Posted in Operations and Supply Chain Terms, Total Reads: 488
Definition: BarCode Scanner
A barcode scanner (also called as a price scanner or a point-of-sale scanner) is a handheld or stationery input device used to capture, read and record the information stored in a bar code in the form of black and white lines. A barcode scanner has three components: a scanner, a decoder (which can be either external or may be built-in), and a cable to ensure a stable connection of the scanner with a desktop computer. A barcode scanner sends the data it captures on the barcode to a computer wherein a software application decodes it to get relevant information from the codes.
A barcode scanner basically directs a beam of light towards the barcode and captures the amount of light reflected back by the barcode. The dark lines in a barcode reflect less light whereas the white spaces reflects almost all of it. Thus, the amount of light reflected is then converted into energy in the form of electricity, which is later converted into data (numbers and letters) by the decoder and is then sent across to a computer.
There are different kinds of barcode scanners, namely:
i) Pen wand - to be held in direct physical contact with the barcode at a certain angle and to be moved at a certain speed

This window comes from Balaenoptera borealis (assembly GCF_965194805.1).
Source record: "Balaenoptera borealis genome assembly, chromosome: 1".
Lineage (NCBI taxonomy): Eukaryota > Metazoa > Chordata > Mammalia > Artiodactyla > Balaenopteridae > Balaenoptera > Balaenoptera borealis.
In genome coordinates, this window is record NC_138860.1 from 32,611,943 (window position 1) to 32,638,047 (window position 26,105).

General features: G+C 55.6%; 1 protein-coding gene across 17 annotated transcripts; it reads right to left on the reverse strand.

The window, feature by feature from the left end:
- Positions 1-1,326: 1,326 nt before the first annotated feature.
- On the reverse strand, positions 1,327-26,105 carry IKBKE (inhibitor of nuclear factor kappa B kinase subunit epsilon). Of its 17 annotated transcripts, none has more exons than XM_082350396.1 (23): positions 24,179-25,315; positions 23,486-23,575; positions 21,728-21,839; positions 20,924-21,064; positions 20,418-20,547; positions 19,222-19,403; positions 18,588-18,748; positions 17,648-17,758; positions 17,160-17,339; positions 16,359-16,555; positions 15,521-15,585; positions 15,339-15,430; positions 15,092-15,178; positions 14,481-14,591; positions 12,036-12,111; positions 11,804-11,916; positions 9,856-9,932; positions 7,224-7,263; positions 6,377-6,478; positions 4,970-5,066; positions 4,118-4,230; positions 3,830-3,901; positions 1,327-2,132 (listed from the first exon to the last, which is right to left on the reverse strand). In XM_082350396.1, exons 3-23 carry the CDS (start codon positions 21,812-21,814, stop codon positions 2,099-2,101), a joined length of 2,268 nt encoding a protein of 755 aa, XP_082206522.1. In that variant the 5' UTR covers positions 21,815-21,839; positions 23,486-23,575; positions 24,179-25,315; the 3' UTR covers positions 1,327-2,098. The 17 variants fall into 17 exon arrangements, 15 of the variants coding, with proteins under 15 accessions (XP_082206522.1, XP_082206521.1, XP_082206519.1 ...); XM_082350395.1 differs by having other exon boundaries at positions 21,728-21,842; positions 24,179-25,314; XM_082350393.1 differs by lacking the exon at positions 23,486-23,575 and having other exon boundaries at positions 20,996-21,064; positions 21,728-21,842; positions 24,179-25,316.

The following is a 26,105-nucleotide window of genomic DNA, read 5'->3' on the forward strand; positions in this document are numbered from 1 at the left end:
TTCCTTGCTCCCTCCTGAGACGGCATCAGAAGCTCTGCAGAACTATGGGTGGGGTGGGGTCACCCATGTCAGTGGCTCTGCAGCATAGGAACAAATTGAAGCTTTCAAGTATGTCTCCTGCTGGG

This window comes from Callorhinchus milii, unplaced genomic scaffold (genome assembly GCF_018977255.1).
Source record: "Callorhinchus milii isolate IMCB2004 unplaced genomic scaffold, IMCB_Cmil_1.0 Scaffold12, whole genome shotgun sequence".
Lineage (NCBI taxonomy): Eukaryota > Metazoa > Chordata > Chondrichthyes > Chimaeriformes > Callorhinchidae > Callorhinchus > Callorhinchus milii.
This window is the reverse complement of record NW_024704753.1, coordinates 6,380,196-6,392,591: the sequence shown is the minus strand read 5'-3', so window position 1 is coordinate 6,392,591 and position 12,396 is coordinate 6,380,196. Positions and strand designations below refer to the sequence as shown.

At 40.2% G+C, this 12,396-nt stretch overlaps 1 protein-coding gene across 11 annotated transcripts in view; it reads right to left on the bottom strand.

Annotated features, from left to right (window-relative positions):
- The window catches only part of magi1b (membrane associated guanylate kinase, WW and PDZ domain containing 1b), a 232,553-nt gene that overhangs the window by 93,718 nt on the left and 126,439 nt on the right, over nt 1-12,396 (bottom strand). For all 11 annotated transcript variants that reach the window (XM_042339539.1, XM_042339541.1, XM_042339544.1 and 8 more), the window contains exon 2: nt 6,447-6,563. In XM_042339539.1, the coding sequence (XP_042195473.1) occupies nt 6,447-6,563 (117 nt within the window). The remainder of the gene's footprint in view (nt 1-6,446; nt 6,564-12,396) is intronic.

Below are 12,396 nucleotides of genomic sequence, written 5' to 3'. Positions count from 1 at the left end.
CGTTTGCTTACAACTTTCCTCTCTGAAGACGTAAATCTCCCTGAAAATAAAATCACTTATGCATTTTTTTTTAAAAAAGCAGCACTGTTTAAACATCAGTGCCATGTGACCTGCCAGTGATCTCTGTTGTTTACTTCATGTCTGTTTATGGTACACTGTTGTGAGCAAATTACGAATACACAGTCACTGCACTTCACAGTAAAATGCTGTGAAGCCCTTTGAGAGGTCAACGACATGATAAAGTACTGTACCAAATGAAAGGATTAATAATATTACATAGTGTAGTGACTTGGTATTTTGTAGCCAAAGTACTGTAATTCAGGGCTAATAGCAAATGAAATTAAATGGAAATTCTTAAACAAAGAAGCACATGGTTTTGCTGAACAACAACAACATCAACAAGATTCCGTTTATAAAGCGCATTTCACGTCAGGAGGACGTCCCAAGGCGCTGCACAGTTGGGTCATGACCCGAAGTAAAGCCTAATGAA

ii) Slot scanner – a stationery device over which the item with the barcode is moved inside the slot and is generally used to scan the barcodes on identification cards.
iii) CCD scanner – most commonly used in modern retail sales. It has a gun type interface and is to be held around 1 to 1.5 inches from the barcode. It cannot read a barcode which more wide than the input face of the scanner.
iv) Image scanner – uses a small camera to capture a snapshot of the barcode and decodes it using modern processing techniques for digital images. It can read a barcode from around three to nine inches away.
v) Laser scanner – It uses a series of mirrors and lenses to read and record the barcode irrespective of the orientation angle and can read barcodes from as far as 24 inches. Sophisticated long range scanners can read barcodes even from about 30 inches away.
The first scanning of a Universal Product Barcode was done in 1974 on a pack of Wrigley chewing gum. Sharon Buchanan, a checker at Marsh’s supermarket in Troy, Ohio scanned the very first barcode.